Milkweed is highly susceptible to herbivory by monarch larvae and feeding damage from the oleander aphid (Aphis nerii, Hemiptera: Aphididae), which would directly confound our experimental design by altering plot structure or species composition. Due to our plants being pesticide-free, our swamp milkweed and aquatic milkweed plants were infested with oleander aphids at the start of the experiment. To maintain our treatment design within each plot, we took measures to prevent herbivory on non-focal plants. To all non-focal milkweed plants within each plot, we applied a soil drench of the insecticide, chlorantraniliprole (Acelepryn®; Syngenta, Greensboro, NC, USA), to provide extended systemic protection against caterpillar herbivory and limited activity against sap-feeding insects like aphids [32,33]. Chlorantraniliprole is highly effective against Lepidopteran larvae [32] and has minimal non-target effects on pollinators and natural enemies [33,34,35]. We drenched non-focal milkweed plants with 11.09 mL of solution at a rate of 7.39 mL chlorantraniliprole per 0.30 m plant height. Soil drenches were made within 5 cm of the base of each plant and were applied slowly to prevent surface runoff and exposure to non-target focal plants. Oleander aphids were a significant problem on focal and non-focal swamp milkweed plants, and without control they would have reduced plant quality [36] and attracted more monarch natural enemies [27,37]. Therefore, we made weekly spot-treatment applications of low-impact contact-toxic insecticides to aphid-infested regions of all milkweed plants, using a rotation of insecticidal soap (potassium salts of fatty acids, Safer® Brand, Lancaster, PA, USA), Beauveria bassiana Strain GHA (BotaniGard® ES; LAM International Corporation, Butte, MT, USA) and pyrethrins (PyGanic®; Valent, Walnut Creek, CA, USA). Applications of these products to focal milkweed likely controlled most arthropods on contact, including monarch eggs and larvae. Therefore, we halted insecticide application for seven days before and during surveys of natural enemies and biological control experiments described below.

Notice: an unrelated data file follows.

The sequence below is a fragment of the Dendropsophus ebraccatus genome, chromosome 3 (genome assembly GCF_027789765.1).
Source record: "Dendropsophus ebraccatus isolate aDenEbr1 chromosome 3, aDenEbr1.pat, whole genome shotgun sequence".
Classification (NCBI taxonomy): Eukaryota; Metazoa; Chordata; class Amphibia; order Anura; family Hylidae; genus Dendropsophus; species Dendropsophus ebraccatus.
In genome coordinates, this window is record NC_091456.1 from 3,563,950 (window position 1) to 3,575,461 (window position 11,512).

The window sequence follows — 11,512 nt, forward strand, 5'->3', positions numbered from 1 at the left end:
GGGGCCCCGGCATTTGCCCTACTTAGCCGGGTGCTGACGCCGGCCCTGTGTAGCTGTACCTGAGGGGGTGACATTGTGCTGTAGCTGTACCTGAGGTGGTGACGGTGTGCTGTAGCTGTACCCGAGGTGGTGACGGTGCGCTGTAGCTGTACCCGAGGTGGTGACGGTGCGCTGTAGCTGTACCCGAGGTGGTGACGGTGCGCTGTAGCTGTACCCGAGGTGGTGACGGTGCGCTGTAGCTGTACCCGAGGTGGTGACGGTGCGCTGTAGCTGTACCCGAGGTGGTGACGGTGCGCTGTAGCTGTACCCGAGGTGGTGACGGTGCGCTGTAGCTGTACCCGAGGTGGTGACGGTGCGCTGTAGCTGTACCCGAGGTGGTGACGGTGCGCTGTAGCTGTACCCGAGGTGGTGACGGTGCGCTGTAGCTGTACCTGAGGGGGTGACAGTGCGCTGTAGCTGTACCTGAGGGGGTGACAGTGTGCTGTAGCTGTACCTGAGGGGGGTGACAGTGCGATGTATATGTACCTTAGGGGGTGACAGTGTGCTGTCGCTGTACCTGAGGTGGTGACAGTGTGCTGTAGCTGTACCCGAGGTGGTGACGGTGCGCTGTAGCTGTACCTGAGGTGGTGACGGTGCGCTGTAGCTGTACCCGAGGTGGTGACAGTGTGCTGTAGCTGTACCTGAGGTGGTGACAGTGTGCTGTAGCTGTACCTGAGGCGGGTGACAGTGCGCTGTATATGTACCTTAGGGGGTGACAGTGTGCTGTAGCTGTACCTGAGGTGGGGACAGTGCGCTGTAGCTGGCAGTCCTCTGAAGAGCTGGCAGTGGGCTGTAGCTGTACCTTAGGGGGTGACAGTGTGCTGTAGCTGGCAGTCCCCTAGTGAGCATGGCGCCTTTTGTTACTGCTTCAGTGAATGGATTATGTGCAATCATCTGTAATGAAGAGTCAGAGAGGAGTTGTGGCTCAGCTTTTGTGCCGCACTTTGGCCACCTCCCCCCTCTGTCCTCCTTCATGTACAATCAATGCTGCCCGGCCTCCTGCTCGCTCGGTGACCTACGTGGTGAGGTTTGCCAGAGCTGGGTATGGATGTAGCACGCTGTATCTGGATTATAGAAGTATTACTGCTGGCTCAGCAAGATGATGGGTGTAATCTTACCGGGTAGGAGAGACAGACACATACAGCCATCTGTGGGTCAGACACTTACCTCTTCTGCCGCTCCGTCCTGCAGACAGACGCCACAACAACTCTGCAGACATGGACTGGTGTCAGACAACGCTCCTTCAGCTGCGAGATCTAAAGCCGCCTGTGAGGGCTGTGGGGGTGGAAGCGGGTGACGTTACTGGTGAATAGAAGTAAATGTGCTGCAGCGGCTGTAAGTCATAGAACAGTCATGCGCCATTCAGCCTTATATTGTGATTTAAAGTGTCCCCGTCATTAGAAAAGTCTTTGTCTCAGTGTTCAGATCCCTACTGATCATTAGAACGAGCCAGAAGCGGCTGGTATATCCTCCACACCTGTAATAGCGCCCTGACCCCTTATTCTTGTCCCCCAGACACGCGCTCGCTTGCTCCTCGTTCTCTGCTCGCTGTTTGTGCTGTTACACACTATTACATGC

2.2. Floral Abundance and Richness